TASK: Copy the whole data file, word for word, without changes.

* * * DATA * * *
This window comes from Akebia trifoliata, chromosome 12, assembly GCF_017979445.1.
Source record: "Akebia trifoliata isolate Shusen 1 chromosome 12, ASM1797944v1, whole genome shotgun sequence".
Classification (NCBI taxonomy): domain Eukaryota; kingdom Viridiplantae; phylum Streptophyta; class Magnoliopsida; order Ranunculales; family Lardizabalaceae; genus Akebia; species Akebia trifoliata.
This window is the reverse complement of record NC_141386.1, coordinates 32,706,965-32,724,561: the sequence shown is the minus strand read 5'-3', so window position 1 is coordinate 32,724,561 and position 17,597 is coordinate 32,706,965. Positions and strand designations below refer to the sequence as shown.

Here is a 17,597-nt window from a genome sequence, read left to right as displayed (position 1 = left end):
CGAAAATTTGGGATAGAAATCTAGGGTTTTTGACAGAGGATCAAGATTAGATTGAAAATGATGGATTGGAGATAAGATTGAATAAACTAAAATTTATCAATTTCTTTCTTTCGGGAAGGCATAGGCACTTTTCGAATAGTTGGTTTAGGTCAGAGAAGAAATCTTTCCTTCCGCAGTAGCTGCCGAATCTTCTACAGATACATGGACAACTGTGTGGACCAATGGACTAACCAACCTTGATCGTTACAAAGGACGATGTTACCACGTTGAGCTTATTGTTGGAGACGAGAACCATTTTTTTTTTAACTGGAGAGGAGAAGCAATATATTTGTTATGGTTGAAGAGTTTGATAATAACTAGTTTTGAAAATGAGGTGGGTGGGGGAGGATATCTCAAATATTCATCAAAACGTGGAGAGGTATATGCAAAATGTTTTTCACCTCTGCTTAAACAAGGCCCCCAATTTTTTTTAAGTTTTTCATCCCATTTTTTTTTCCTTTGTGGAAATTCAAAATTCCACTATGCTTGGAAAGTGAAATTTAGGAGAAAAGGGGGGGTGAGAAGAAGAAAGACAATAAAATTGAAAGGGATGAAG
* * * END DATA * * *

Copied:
This window comes from Akebia trifoliata, chromosome 12, assembly GCF_017979445.1.
Source record: "Akebia trifoliata isolate Shusen 1 chromosome 12, ASM1797944v1, whole genome shotgun sequence".
Classification (NCBI taxonomy): domain Eukaryota; kingdom Viridiplantae; phylum Streptophyta; class Magnoliopsida; order Ranunculales; family Lardizabalaceae; genus Akebia; species Akebia trifoliata.
This window is the reverse complement of record NC_141386.1, coordinates 32,706,965-32,724,561: the sequence shown is the minus strand read 5'-3', so window position 1 is coordinate 32,724,561 and position 17,597 is coordinate 32,706,965. Positions and strand designations below refer to the sequence as shown.

Here is a 17,597-nt window from a genome sequence, read left to right as displayed (position 1 = left end):
CGAAAATTTGGGATAGAAATCTAGGGTTTTTGACAGAGGATCAAGATTAGATTGAAAATGATGGATTGGAGATAAGATTGAATAAACTAAAATTTATCAATTTCTTTCTTTCGGGAAGGCATAGGCACTTTTCGAATAGTTGGTTTAGGTCAGAGAAGAAATCTTTCCTTCCGCAGTAGCTGCCGAATCTTCTACAGATACATGGACAACTGTGTGGACCAATGGACTAACCAACCTTGATCGTTACAAAGGACGATGTTACCACGTTGAGCTTATTGTTGGAGACGAGAACCATTTTTTTTTTAACTGGAGAGGAGAAGCAATATATTTGTTATGGTTGAAGAGTTTGATAATAACTAGTTTTGAAAATGAGGTGGGTGGGGGAGGATATCTCAAATATTCATCAAAACGTGGAGAGGTATATGCAAAATGTTTTTCACCTCTGCTTAAACAAGGCCCCCAATTTTTTTTAAGTTTTTCATCCCATTTTTTTTTCCTTTGTGGAAATTCAAAATTCCACTATGCTTGGAAAGTGAAATTTAGGAGAAAAGGGGGGGTGAGAAGAAGAAAGACAATAAAATTGAAAGGGATGAAG